Silicone prostheses comprise 82.4 percent of implants used in aesthetic and reconstructive breast surgery.1 Extremely safe,2 they have nevertheless been associated with rare adverse events such as sarcoidosis, although no causal relationship has been borne out by epidemiological studies. Here we describe a case of cutaneous sarcoidosis confined to the breasts following silicone implant placement.
A 49-year-old white woman with invasive mucinous carcinoma presented for bilateral mastectomies followed by staged reconstruction with tissue expanders. Postoperatively, she received adjuvant endocrine therapy but no radiation or chemotherapy. Her clinical course was complicated by left-sided wound infection requiring explantation and a subsequent unilateral pedicled latissimus dorsi myocutaneous flap. Bilateral silicone implants (Allergan) were placed without incident.
Eight months later, she returned with multiple hyperpigmented maculopapules involving both mastectomy skin flaps and the latissimus dorsi flap skin paddle (Fig. 1). Biopsy results showed noncaseating granulomas in the dermis without evidence of malignancy, polarizable materials, or microorganisms. No systemic involvement was noted, and pharmacologic treatment for cutaneous sarcoidosis of the breasts was started.
Thirteen months after implant placement, surveillance imaging showed evidence of hilar adenopathy. Biopsied mediastinal lymph nodes revealed poorly differentiated metastatic cancer and concurrent noncaseating granulomas. Additional studies also showed liver and spine metastases. After completion of chemotherapy, despite clinically stable sarcoidosis, the patient desired removal of her implants for fear of a link between silicone and sarcoidosis. Thirty-nine months after implant placement, she underwent bilateral explantation, capsulectomy, and takedown of the latissimus dorsi flap. Pathologic analysis revealed multifocal noncaseating granulomas throughout the capsules with no evidence of implant compromise. Gross lesions crossing the junction between the mastectomy skin flaps and the latissimus dorsi skin paddle also showed histologic correlates of noncaseating granulomas within the dermis spanning the incisional scar (Fig. 2).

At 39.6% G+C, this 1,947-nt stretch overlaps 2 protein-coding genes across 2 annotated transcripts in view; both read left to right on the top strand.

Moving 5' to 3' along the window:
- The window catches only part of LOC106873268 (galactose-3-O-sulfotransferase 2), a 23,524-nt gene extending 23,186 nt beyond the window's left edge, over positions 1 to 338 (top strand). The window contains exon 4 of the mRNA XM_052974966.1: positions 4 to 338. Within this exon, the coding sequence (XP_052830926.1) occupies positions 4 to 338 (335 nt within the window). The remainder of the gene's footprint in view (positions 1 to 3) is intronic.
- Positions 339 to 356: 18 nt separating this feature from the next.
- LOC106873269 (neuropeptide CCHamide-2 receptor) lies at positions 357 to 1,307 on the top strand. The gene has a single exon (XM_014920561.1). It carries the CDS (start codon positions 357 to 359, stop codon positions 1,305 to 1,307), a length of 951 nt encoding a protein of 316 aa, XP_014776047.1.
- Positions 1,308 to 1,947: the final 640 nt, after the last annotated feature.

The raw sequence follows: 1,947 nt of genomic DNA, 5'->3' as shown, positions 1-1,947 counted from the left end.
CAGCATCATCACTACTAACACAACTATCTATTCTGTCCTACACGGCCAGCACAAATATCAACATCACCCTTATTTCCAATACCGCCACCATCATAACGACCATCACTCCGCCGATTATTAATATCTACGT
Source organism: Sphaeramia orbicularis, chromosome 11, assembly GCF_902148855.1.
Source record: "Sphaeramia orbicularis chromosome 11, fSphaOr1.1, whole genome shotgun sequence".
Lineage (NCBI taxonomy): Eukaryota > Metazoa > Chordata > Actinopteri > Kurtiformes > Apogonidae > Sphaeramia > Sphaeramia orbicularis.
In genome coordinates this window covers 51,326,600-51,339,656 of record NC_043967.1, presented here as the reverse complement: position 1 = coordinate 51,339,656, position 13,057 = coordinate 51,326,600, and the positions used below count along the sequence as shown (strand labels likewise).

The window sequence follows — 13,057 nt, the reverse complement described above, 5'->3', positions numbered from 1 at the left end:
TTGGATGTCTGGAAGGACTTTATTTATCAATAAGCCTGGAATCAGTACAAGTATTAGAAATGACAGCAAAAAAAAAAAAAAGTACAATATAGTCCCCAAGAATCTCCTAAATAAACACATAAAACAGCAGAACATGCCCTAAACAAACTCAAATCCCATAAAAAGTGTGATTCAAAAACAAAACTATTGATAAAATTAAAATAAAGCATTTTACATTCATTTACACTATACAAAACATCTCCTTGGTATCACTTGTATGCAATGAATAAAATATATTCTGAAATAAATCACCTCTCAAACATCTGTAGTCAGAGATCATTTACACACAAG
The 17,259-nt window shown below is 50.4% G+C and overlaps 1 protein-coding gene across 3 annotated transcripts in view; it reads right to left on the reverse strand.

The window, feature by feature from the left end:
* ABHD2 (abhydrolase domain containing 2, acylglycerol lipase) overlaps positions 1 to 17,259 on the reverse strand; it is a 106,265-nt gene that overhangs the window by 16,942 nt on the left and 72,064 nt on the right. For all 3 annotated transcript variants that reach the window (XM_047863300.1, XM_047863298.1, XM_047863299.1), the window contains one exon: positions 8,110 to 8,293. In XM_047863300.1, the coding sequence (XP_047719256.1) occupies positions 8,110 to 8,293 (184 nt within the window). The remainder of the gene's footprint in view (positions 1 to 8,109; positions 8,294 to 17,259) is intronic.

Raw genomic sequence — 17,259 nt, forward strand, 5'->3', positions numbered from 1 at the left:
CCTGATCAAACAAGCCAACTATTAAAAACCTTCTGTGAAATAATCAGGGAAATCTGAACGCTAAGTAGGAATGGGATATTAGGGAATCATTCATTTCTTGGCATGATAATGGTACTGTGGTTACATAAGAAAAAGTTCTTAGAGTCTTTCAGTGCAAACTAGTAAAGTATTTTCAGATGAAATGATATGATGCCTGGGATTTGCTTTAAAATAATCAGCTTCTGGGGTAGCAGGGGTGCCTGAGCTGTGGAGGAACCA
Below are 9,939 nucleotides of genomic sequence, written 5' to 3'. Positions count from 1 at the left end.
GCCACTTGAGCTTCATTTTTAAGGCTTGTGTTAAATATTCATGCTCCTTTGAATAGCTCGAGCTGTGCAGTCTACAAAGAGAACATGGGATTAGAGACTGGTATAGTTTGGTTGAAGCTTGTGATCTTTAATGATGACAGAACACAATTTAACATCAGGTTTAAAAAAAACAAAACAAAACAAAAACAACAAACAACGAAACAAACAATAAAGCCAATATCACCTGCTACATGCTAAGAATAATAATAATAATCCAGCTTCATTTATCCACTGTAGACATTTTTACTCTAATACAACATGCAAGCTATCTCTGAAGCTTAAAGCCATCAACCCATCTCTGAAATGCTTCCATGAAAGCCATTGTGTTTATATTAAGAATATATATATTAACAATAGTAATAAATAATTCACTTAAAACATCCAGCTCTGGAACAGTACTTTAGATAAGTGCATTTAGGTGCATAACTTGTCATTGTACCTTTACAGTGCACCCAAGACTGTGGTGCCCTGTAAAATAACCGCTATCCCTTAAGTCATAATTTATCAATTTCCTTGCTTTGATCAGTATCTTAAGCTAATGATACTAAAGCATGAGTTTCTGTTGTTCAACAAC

A third of symptomatic sarcoidosis is isolated to the skin; disease involving the breasts occurs in less than 1 percent of cases.3 Silicone breast implants have a favorable safety profile.4 However, there have been rare cases implicating silicone implants in sarcoidosis. Silicone gel is associated with foreign-body granulomas that contain birefringent materials resembling silica. Biopsy specimens from our study did not contain polarizable foreign bodies, making this diagnosis unlikely.
A phenomenon known as autoimmune/inflammatory syndrome induced by adjuvants, or ASIA, may underlie the association between silicone implants and sarcoidosis, in which silicone serves as an immunologic adjuvant to enhance antigen-specific immune response and aid in antigen translocation to the regional lymph nodes. This leads to enhanced production and activation of both B and T cells.5
This case has several interesting features. First, the initial sarcoidosis was confined to the breasts, where the incidence of sarcoidosis is extremely low. Second, the presence of colocalized sarcoidosis and breast cancer metastases at the midthoracic level presented both imaging and management challenges. Third, granulomatous changes were noted to cross tissues with distinct blood supplies and traverse scar from the mastectomy flap to the latissimus dorsi paddle. This finding suggests not only development of new subdermal connections from mastectomy flap to skin paddle but also a permissive environment for sarcoid metastases.
Dr. Myckatyn receives grant funding and consultant fees from both Allergan and LifeCell, but these relationships are not relevant to the content of this article. The other authors have no financial relationships to disclose.
Hank H. Sun, B.A.
Neil S. Sachanandani, M.D.
Division of Plastic and Reconstructive Surgery
Brenda Jordan, M.D.
Department of Pathology and Immunology
Terence M. Myckatyn, M.D.
Division of Plastic and Reconstructive Surgery
Washington University School of Medicine
St. Louis, Mo.
1. American Society of Plastic Surgeons. . 2011 Plastic surgery statistics report. Available at: http://www.plasticsurgery.org
, Accessed July 15, 2012
2. Muzaffar AR, Rohrich RJ. The silicone gel-filled breast implant controversy: An update. Plast Reconstr Surg. 2002;109:742–747; quiz 748
3. Dilaveri CA, Mac Bride MB, Sandhu NP, et al. Breast manifestations of systemic diseases. Intl J Women’s Health. 2012;4:35–43
4. Janowsky EC, Kupper LL, Hulka BS.. Meta-analyses of the relation between silicone breast implants and the risk of connective-tissue diseases. N Engl J Med. 2000;342:781–790
5. Shoenfeld Y, Agmon-Levin N.. “ASIA”: Autoimmune/inflammatory syndrome induced by adjuvants. J Autoimmun. 2011;36:4–8
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